The Egyptian government is planning to issue a $1bn sukuk by the end of the current financial year, according to a statement from the Ministry for Public Treasury.

“As part of the financial year 2017/2018 budget, the government seeks to issue a $1bn sukuk after passing the Islamic bond issuance law,” said the statement.

Cairo launched a triple-tranche bond to raise $4bn earlier this year. This bond was twice the size of the funding target given when Cairo started investor meetings in mid-January.

The new senior unsecured five-, 10- and 30-year bonds are issued under the Egypt’s Global Medium-Term Note programme. Egypt is paying investors 6.125 per cent for $1.75bn note maturing on 31 January 2022. The $1bn 10-year tranche offers 7.5 per cent, while the 30-year $1.25bn issue offers 8.5 per cent interest.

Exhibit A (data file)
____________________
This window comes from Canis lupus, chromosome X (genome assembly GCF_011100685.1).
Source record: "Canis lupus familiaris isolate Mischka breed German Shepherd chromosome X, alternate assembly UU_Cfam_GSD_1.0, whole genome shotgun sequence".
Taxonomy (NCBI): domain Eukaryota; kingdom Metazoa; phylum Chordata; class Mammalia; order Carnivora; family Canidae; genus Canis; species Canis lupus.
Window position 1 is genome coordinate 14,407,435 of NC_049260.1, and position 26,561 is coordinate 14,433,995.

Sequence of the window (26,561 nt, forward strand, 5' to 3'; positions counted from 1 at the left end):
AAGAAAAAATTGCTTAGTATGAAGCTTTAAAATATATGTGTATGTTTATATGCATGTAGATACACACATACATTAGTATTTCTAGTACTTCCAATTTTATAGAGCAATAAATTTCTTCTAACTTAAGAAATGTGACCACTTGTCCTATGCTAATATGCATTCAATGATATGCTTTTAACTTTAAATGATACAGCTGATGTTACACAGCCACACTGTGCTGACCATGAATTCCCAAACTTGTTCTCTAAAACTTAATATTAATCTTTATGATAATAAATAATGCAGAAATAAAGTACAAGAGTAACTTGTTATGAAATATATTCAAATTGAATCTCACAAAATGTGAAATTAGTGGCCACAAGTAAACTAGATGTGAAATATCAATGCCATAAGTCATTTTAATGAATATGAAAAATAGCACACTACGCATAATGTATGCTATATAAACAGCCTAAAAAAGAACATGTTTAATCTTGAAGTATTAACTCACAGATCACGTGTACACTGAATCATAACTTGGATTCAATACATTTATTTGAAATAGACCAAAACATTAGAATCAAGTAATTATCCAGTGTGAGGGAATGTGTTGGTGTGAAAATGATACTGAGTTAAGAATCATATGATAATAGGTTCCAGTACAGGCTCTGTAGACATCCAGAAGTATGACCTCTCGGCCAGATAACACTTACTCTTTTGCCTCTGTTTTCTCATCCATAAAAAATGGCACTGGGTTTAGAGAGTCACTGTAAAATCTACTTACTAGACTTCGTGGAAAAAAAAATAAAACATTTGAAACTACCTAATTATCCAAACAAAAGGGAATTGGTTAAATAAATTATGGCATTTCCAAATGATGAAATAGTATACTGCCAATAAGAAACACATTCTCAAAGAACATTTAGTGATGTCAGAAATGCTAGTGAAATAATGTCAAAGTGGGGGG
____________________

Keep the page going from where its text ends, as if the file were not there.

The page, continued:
Egypt’s economy has been struggling in the past few years with the government desperate to find way to plug the finance gap left behind declining tourism and Suez Canal revenues.

The country has been looking to raise funds through a variety of sources to kick-start its economy and fund the development projects, which were delayed due to acute dollar shortage.

The central bank in November broke away the dollar peg and floated Egyptian pound which it hopes will alleviate the currency crisis it has faced over the past few years. The country has also agreed a $12bn loan programme from the International Monetary Fund (IMF) to support plans for sweeping economic reforms.